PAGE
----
Remembering Fred Hellerman

Fred Hellerman — an often unnoticed but hugely influential folk singer, guitarist, songwriter and producer — died yesterday at his Weston home. He was 89, and had been in failing health for several months.

In 1948, Hellerman joined with Pete Seeger, Ronnie Gilbert and Lee Hays to form the Weavers. Their renditions of songs  like “Rock Island Line,” “Midnight Special,” “On Top of Old Smokey,” “If I Had a Hammer,” “Kisses Sweeter than Wine” and “Wimoweh” were key to a national folk revival — and directly influenced many who followed, including Bob Dylan. the Kingston Trio and Peter, Paul and Mary.

In 1950, “Goodnight Irene” was #1 for an astonishing 13 weeks.

That same year — in part because of Hellerman and Seeger’s involvement with left-wing groups during the 1930s and ’40s — the Weavers were swept up in the McCarthy era Red Scare.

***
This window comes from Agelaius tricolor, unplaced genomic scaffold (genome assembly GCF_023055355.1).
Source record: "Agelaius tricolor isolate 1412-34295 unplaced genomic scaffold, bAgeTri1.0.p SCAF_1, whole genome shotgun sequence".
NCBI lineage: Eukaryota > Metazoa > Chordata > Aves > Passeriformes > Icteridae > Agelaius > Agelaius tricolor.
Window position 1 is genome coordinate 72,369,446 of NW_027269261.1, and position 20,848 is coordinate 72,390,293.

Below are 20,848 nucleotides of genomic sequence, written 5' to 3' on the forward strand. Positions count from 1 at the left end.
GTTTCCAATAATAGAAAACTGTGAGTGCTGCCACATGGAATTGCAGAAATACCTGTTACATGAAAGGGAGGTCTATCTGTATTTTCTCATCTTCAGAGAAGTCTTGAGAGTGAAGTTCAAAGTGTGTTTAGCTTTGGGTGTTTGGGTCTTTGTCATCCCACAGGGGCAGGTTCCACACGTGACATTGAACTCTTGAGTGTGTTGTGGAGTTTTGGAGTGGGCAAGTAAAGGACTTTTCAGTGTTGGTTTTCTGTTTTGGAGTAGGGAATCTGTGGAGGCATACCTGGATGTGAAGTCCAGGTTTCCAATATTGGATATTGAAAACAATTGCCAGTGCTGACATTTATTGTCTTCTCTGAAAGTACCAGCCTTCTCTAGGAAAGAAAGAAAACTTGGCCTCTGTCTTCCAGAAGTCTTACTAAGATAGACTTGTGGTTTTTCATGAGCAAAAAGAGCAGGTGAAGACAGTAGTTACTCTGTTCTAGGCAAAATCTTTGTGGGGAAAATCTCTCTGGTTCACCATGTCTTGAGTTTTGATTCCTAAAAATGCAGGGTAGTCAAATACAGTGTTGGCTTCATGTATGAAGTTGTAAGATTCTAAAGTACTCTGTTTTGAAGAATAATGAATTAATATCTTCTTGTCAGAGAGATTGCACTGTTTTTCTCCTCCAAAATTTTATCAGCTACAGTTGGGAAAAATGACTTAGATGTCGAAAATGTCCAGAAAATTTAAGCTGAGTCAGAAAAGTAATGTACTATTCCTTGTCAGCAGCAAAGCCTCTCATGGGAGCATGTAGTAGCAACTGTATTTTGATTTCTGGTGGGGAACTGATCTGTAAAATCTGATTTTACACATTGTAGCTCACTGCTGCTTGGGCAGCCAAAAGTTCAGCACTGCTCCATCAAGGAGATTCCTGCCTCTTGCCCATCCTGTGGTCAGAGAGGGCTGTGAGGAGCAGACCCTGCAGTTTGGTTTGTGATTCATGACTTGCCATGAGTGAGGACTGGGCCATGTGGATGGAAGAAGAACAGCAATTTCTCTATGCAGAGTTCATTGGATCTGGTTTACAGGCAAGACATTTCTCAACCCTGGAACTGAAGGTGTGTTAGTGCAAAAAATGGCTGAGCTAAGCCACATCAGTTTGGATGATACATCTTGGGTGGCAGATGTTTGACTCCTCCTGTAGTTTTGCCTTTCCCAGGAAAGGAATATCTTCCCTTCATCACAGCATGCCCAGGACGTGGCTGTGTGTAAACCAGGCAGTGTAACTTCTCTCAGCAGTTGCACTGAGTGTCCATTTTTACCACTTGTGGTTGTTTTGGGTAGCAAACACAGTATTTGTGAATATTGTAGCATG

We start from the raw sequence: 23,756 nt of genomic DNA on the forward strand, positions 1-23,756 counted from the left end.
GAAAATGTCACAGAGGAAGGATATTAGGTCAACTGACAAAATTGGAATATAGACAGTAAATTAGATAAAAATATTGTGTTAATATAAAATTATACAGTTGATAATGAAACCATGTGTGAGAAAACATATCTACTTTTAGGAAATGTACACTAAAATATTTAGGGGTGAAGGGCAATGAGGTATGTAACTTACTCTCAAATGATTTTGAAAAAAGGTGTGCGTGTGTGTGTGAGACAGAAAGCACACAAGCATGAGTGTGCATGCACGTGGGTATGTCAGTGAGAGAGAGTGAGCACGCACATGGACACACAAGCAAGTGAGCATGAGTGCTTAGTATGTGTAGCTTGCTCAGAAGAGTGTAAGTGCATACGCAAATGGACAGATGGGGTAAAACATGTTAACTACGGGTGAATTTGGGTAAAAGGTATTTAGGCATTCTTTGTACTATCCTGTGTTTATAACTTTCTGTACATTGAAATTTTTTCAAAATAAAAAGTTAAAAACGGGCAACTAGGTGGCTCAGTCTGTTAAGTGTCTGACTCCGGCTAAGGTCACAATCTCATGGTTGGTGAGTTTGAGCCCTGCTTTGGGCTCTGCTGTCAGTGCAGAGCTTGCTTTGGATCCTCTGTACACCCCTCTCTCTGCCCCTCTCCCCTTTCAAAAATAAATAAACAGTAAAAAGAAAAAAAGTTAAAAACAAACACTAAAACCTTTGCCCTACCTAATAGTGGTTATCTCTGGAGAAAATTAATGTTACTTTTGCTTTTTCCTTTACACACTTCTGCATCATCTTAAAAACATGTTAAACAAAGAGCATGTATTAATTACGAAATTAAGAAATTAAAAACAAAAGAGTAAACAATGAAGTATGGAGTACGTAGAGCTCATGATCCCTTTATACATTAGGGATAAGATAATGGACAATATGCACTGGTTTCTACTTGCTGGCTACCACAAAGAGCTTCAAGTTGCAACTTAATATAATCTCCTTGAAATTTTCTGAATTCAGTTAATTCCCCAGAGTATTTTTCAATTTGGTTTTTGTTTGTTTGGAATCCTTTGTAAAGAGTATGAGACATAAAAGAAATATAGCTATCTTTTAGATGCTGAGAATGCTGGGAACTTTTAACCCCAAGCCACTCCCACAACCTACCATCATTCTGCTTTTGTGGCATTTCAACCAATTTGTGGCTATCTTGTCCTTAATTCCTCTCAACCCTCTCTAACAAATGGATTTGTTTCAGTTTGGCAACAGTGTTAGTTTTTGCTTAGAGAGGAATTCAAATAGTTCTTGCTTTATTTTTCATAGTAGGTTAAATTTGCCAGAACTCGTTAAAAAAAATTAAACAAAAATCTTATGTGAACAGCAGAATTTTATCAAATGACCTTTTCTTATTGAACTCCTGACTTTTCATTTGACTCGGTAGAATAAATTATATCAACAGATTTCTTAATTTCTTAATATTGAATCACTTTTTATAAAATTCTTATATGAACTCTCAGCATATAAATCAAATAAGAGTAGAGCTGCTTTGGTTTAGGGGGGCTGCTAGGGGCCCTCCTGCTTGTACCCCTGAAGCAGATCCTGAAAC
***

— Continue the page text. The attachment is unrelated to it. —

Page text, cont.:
Weavers at Carnegie Hall

From right: Fred Hellerman, Lee Hays, Ronnie Gilbert and Pete Seeger.

Blacklisted, they were unable to perform in concerts, or on radio or TV. They broke up in 1952, but in December 1955 reunited for a legendary (and sold out) Carnegie Hall concert.

The Weavers continued (with a few personnel changes) through 1964. They released more than 25 albums during their time together.

Their Thanksgiving reunion concert in 1980, and a 2nd appearance 7 months later at Seeger’s Clearwater Festival, brought them back into the public eye. A 1982 documentary, “Wasn’t That a Time!” secured their place in music history. (It also inspired the 2003 parody, “A Mighty Wind.”)

The Weavers in 1980. Fred Hellerman is at right.

The Weavers in 1980. Fred Hellerman is at right.